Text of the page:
The Battle for Philadelphia
by Carl G. Karsch
War burst upon Philadelphia less than three years after delegates to the First Continental Congress concluded their sessions at Carpenters' Hall. What most hoped could be avoided — a contest with the world's strongest military power — became reality the following spring at Lexington and Concord. Now, after Washington's defeat at Brandywine, British regiments were marching on the capital.
Families loyal to the Revolution — the new nation's first civil war — found refuge in the countryside. A Lutheran pastor observed: "Today many teams loaded with furniture and people flying from Philadelphia... Coaches, chaises and wagons loaded with fugitives passing without intermission."
On the night of September 25, 1777, Elizabeth Drinker wrote: "[I] saw horses galloping, women running, children crying, [Congressional] delegates flying." Next morning at 11 o'clock, huge crowds — mostly women and children — lined 2nd St. to cheer 3,000 British soldiers and two battalions of Hessians as they marched past Christ Church to camp on Society Hill.
Soon the rest of General Sir William Howe's army arrived, 18,000 officers and men plus 2,000 wives and camp followers. Problems quickly arose, the first being housing. Soldiers, overflowing a barracks just north of the city, commandeered houses abandoned by residents who had fled. Officers were quartered with Quaker families; most became fond of their new allies.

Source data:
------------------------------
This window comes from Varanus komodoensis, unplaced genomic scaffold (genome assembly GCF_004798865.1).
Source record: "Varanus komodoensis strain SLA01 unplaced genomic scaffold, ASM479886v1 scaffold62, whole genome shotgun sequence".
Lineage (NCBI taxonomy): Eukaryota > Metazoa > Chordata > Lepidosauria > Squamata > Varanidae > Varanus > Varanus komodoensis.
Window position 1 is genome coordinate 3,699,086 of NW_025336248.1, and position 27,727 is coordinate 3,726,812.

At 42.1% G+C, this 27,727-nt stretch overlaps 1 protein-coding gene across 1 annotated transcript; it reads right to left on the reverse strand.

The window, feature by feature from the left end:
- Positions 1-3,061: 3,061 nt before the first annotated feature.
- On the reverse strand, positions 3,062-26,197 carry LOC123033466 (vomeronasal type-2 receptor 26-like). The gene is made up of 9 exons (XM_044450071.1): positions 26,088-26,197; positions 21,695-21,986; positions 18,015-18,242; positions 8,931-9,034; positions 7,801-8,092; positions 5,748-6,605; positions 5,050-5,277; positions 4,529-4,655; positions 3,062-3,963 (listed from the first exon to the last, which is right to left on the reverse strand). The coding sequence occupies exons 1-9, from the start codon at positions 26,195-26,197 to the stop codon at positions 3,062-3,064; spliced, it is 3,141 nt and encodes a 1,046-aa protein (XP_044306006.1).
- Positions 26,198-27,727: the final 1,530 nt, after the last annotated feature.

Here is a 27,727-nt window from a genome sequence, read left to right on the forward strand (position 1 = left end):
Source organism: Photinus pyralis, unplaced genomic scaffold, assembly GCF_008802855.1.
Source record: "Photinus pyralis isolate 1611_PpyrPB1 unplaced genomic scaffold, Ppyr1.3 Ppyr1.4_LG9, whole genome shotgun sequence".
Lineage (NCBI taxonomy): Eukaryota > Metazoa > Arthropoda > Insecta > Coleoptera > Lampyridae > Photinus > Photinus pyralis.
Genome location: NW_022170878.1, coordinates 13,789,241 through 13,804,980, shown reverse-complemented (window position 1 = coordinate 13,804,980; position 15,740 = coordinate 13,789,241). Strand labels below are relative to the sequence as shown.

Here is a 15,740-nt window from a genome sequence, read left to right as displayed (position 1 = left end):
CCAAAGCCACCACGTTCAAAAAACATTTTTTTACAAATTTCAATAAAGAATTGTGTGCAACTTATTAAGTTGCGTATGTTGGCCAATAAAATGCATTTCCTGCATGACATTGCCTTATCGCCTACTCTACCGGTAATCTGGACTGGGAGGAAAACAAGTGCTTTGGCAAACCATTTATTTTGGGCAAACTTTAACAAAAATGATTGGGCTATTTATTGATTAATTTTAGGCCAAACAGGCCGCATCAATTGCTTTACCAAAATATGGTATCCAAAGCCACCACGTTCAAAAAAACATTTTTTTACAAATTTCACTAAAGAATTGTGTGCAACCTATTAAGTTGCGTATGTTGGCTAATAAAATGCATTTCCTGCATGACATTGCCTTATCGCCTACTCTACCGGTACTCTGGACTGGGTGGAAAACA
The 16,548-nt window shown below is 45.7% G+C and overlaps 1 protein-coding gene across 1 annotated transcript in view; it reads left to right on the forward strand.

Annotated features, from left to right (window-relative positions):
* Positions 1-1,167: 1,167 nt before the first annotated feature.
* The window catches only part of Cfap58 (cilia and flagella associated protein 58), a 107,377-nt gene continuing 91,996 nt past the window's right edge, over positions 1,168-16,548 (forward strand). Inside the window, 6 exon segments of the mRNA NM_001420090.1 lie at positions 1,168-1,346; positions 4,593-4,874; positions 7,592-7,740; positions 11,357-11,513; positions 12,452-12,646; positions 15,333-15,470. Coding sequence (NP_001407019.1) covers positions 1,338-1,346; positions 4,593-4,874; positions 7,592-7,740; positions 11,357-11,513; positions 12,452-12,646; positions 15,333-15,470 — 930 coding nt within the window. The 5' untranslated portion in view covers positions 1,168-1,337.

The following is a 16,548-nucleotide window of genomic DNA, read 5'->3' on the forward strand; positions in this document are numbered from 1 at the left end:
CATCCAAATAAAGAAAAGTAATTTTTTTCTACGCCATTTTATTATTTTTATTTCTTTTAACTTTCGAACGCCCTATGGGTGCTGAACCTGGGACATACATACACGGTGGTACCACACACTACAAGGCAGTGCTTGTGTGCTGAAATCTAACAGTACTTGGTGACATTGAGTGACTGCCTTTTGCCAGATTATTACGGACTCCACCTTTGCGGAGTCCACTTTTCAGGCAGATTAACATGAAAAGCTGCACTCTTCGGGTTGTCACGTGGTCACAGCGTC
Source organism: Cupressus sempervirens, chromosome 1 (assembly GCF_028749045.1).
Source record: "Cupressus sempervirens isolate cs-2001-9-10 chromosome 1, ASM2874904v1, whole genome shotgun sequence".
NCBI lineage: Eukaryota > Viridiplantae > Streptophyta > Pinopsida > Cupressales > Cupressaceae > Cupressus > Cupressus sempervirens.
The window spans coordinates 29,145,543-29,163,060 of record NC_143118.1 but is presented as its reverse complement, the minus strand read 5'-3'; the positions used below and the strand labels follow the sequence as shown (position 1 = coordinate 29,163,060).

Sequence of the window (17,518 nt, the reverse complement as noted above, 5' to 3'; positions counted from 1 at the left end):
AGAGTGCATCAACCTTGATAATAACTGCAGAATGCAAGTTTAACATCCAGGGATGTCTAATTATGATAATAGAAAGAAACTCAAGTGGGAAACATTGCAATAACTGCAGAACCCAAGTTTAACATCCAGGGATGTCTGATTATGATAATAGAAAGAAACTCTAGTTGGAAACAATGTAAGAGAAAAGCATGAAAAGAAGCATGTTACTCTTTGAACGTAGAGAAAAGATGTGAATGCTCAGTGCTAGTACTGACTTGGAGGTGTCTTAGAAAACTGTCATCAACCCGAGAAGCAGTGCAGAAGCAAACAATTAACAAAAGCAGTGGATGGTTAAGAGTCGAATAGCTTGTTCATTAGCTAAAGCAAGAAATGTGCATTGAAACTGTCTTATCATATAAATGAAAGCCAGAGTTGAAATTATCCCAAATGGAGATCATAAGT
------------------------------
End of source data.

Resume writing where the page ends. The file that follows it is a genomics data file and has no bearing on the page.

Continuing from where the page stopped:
Howe must have been chagrined by results of a census. Some 6,000 men — the most active and patriotic — were gone. Of 21,767 residents remaining, 17,285 were women, children and adolescents. Men, mostly Quakers, numbered 4,482. Of 5,470 houses, ten percent were unoccupied and 287 stores vacant. Ironically, the total population — including the British army, Tories who sought refuge in the city, and some 500 American POW's in the Walnut Street prison — was at least one-third greater than before the occupation. Food became desperately short and would worsen until transport ships could get past American fortifications on the Delaware. The General's problems were growing.
Company Members aid Defense. Philadelphians began defense preparations soon after the Declaration of Independence. And Carpenters' Company members had key roles. Two men — Thomas Nevell and Matthew McGlathery — won contracts to build gun carriages. At Fort Mifflin, key to defense of the Delaware River, James Worrell and Robert Allison led construction teams. Thomas Procter, later a colonel, organized the fort's artillery batteries.
Robert Smith, architect of Carpenters' Hall, probably made the greatest single contribution to the city's defense. He designed and — with six other Company members — supervised construction and placement of 60 underwater defenses called chevaux-de-frise. In Europe, "chevaux" impeded cavalry charges; in the sinuous Delaware River channel, the American adaptation could impale and sink enemy ships. As large as a two-story house, each "chevaux" had a frame of logs floored with two-inch planks. Stout logs tipped with iron barbs were angled to point downstream. Then the "chevaux" were towed into place, chained together, filled with stone ballast and sunk across the channel. Only ten trusted river pilots knew how to thread their way past the barrier. Even after the fall of Ft. Mifflin, Smith's invention delayed British ships from docking in Philadelphia.
Tragically, Smith became ill while supervising construction of barracks at Billingsport, NJ, a fort downriver. He died a short time later, in February, 1777, at age 55.
A wealth of craftsmen converted Philadelphia into an arsenal; cloth, tents, weapons and ships flowed from shops and shipyards. The "Committee for American Manufactory of Linen & Woolens," formed at Carpenters' Hall, organized several hundred women who spun flax, then loomed it into linen for garments and tenting.